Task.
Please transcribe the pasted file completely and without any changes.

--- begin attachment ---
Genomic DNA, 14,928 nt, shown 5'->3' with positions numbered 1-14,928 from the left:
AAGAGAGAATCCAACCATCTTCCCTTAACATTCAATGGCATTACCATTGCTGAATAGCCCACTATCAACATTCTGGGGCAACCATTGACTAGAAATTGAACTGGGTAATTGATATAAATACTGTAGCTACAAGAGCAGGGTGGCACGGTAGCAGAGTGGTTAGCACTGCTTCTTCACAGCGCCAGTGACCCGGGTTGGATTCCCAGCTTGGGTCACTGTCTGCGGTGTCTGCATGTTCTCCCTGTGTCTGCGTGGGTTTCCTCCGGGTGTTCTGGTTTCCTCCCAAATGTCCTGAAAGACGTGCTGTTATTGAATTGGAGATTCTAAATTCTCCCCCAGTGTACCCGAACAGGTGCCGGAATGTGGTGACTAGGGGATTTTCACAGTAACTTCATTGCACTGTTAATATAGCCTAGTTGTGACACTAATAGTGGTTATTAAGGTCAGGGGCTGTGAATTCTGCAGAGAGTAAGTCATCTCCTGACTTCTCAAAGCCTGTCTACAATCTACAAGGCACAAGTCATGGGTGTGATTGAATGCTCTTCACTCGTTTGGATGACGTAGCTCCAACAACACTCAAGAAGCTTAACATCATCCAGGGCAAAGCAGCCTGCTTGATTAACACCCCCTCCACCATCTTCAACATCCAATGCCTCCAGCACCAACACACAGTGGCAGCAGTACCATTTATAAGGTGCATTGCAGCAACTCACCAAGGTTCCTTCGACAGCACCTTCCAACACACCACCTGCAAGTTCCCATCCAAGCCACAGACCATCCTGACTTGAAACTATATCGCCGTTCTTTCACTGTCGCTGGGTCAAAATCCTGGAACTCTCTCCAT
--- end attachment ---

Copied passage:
Genomic DNA, 14,928 nt, shown 5'->3' with positions numbered 1-14,928 from the left:
AAGAGAGAATCCAACCATCTTCCCTTAACATTCAATGGCATTACCATTGCTGAATAGCCCACTATCAACATTCTGGGGCAACCATTGACTAGAAATTGAACTGGGTAATTGATATAAATACTGTAGCTACAAGAGCAGGGTGGCACGGTAGCAGAGTGGTTAGCACTGCTTCTTCACAGCGCCAGTGACCCGGGTTGGATTCCCAGCTTGGGTCACTGTCTGCGGTGTCTGCATGTTCTCCCTGTGTCTGCGTGGGTTTCCTCCGGGTGTTCTGGTTTCCTCCCAAATGTCCTGAAAGACGTGCTGTTATTGAATTGGAGATTCTAAATTCTCCCCCAGTGTACCCGAACAGGTGCCGGAATGTGGTGACTAGGGGATTTTCACAGTAACTTCATTGCACTGTTAATATAGCCTAGTTGTGACACTAATAGTGGTTATTAAGGTCAGGGGCTGTGAATTCTGCAGAGAGTAAGTCATCTCCTGACTTCTCAAAGCCTGTCTACAATCTACAAGGCACAAGTCATGGGTGTGATTGAATGCTCTTCACTCGTTTGGATGACGTAGCTCCAACAACACTCAAGAAGCTTAACATCATCCAGGGCAAAGCAGCCTGCTTGATTAACACCCCCTCCACCATCTTCAACATCCAATGCCTCCAGCACCAACACACAGTGGCAGCAGTACCATTTATAAGGTGCATTGCAGCAACTCACCAAGGTTCCTTCGACAGCACCTTCCAACACACCACCTGCAAGTTCCCATCCAAGCCACAGACCATCCTGACTTGAAACTATATCGCCGTTCTTTCACTGTCGCTGGGTCAAAATCCTGGAACTCTCTCCAT